Throwing bricks and mortar

Yesterday, we reported the provincial government is still notionally allocating $20 million toward the construction of an autism education and research centre. At least that's what Housing and Social Development Minister Rich Coleman told us last week. But, at the same time, the ministry of children and family development is shutting down an early intervention program for autistic kids that costs $5 million per year. And the combination of those two decisions seems to have...irritated some members of the autistic community. The following is a complete copy of a news release from the advocacy group Moms on the Move.


Irate MOMS to Premier: 'Rethink skewed priorities, restore axed autism programs!'

VANCOUVER, 29 Sept. 2009:- MOMS on the MOVE (MOMS) is deeply troubled to learn that the Province is proceeding with plans to spend $20 million to help build a new "bricks and mortar" facility for a provincial autism centre in Vancouver, while axing local autism treatment programs across the province to cut costs. This is grossly unfair to hundreds of children across British Columbia who will be denied life-altering treatment and Premier Campbell needs to immediately rethink these skewed priorities.

The Province first confirmed the Premier's personal commitment of $20 million for this project a year ago. As the largest provincial network of families of children with autism and other special needs, MOMS surveyed hundreds of families, professionals and service providers about the proposal and spending priorities. All BC's autism groups were invited to participate and share the online survey with members.

Survey responses, which we shared with government and media, reflected great urgency and an overwhelming desire to see any new spending used to expand severely-stressed services for all ages and groups vs. for a new building. Respondents also urged that government focus on more local programs (like the autism programs being axed!) vs. a "bricks & mortar" centre in Vancouver that would be inaccessible to most families, especially since most existing services are already concentrated in Greater Vancouver. These plans therefore conflict with Minister Polak's recent commitment to focus on improving access in rural areas, where service gaps are most extreme.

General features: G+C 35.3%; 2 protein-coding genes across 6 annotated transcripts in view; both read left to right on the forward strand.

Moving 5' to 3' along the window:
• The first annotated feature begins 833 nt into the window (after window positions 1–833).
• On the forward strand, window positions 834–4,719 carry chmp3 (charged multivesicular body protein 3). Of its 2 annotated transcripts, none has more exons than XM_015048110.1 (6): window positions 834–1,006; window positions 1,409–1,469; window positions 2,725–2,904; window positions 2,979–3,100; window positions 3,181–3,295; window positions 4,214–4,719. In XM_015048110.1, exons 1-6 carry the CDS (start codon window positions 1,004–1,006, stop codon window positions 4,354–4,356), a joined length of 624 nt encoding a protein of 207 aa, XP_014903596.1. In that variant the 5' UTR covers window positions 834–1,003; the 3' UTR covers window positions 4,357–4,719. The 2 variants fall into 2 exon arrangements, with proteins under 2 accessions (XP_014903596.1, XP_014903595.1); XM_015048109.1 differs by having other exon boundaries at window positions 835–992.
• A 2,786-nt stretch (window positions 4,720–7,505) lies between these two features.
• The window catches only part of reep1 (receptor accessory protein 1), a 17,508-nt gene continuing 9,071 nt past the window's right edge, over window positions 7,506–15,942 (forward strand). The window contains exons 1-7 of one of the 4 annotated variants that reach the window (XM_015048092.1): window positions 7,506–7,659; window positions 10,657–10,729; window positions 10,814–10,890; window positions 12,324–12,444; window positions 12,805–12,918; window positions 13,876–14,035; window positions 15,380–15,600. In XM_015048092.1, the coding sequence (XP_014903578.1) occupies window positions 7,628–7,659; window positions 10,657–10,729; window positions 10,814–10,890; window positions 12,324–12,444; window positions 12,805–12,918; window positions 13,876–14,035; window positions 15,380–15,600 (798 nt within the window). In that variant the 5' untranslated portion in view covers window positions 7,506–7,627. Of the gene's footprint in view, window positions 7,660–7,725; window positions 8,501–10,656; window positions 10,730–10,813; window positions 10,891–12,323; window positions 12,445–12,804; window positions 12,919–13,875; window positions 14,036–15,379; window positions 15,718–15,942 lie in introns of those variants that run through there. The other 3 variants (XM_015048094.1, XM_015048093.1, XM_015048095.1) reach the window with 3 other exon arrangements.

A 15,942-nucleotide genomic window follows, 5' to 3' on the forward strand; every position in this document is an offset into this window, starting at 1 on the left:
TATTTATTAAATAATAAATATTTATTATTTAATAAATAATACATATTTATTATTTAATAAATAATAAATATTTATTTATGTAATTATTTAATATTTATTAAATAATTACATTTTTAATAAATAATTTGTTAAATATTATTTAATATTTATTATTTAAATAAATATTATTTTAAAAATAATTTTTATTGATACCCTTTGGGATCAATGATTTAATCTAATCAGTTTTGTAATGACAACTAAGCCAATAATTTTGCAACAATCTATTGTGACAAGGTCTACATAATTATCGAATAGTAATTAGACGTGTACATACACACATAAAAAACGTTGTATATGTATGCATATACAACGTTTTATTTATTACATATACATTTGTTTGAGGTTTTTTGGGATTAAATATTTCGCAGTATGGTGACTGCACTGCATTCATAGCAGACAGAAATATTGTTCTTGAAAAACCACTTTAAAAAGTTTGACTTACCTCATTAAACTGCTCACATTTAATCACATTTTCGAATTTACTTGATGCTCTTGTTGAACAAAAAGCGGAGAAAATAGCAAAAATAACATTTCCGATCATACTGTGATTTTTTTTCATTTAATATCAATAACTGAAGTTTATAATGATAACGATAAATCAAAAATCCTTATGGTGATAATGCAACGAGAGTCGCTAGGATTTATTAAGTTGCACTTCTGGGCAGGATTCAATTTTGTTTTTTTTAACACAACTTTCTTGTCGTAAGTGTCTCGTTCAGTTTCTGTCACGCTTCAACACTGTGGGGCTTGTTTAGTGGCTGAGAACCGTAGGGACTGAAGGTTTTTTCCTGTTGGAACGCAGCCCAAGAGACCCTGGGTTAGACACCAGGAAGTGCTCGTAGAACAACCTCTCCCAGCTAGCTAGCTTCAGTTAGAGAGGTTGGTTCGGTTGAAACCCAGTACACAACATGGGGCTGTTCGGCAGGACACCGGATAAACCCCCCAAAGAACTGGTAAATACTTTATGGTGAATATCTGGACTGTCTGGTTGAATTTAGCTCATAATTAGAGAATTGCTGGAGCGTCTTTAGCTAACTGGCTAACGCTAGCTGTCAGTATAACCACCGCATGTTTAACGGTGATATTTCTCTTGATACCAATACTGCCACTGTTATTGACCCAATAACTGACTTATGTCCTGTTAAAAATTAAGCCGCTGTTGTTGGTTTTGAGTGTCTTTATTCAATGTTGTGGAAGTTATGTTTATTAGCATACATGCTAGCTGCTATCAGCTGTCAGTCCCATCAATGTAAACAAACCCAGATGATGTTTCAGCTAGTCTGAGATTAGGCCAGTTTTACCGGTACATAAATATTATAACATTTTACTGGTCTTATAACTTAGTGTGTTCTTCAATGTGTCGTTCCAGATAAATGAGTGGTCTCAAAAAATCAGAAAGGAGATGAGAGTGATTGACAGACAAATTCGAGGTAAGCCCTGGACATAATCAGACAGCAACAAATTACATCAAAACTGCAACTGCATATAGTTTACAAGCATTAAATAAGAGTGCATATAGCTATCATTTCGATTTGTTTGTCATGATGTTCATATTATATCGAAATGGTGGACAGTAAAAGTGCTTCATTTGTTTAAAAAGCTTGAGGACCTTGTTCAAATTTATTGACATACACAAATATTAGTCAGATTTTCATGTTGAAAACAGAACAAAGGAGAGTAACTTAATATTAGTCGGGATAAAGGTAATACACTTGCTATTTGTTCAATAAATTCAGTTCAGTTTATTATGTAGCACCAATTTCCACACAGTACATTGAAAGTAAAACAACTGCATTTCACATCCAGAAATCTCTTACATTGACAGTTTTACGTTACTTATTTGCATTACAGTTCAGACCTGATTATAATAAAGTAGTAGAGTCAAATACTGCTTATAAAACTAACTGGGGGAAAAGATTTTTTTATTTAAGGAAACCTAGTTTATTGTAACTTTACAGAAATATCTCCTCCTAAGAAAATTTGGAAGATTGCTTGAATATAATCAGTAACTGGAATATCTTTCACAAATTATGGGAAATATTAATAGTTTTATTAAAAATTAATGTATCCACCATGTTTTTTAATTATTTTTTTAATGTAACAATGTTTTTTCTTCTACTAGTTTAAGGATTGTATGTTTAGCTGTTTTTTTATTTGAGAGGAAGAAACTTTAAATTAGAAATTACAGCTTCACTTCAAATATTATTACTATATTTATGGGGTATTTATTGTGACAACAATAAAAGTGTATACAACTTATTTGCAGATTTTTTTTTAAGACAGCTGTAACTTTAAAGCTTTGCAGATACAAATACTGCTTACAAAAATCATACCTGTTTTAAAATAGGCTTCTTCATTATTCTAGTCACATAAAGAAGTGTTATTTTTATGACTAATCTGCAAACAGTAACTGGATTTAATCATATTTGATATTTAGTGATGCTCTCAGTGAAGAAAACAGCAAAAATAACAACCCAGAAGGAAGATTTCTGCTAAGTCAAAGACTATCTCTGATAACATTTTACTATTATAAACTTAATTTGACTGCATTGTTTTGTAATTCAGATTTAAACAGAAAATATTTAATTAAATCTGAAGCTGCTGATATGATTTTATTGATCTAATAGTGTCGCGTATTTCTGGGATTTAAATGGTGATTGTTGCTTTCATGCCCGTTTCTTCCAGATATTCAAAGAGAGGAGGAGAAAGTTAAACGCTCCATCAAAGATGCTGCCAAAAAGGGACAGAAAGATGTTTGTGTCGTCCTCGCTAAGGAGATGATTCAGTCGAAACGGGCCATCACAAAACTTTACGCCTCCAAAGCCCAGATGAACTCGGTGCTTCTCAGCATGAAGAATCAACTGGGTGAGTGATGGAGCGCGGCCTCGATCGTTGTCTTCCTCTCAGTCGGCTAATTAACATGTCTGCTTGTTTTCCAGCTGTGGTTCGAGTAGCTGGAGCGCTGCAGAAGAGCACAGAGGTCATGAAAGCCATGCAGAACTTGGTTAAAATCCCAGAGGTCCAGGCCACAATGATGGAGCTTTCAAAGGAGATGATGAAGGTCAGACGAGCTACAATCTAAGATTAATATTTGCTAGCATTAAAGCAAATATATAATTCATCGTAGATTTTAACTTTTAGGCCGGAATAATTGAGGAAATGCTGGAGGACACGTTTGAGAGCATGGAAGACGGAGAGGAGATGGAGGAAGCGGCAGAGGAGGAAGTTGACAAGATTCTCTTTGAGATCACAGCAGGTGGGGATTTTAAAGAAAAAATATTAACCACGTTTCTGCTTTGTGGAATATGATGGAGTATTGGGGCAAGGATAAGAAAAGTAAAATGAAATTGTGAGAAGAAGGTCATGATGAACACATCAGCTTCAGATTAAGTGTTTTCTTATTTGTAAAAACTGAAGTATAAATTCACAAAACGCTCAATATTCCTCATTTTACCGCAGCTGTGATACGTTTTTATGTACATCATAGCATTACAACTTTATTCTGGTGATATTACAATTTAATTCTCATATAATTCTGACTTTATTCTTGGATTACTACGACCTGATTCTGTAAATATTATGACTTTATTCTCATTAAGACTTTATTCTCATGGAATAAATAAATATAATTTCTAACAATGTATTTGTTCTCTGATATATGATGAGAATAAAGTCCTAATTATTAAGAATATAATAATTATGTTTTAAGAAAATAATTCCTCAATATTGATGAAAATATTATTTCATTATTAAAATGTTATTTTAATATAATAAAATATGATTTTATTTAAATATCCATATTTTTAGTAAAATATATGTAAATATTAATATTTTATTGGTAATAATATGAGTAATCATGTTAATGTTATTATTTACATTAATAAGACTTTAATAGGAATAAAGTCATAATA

In an interview with Public Eye editor Sean Holman, Minister Rich Coleman today attempted to distance this new spending from his government's planned cuts to autism programs, arguing that capital dollars are different. Whether labeled as capital or program dollars, it's all the same tax dollars and they all end up added to provincial debt. Just because capital spending is not reflected in the provincial deficit doesn't make it better public policy. It appears that Premier Campbell and the BC Liberals are sacrificing the needs of children, the public interest and wise use of scarce tax dollars for nothing more than political optics.

This reflects a larger, deeply disturbing pattern in Premier Campbell's fiscal policy. Some $14 billion in capital "stimulus" spending is promised in the revised budget, while every election promise is broken via cuts to health, education, social supports, autism programs, community groups, even the Special Olympics - all of which directly or indirectly hurt children with special needs and their families.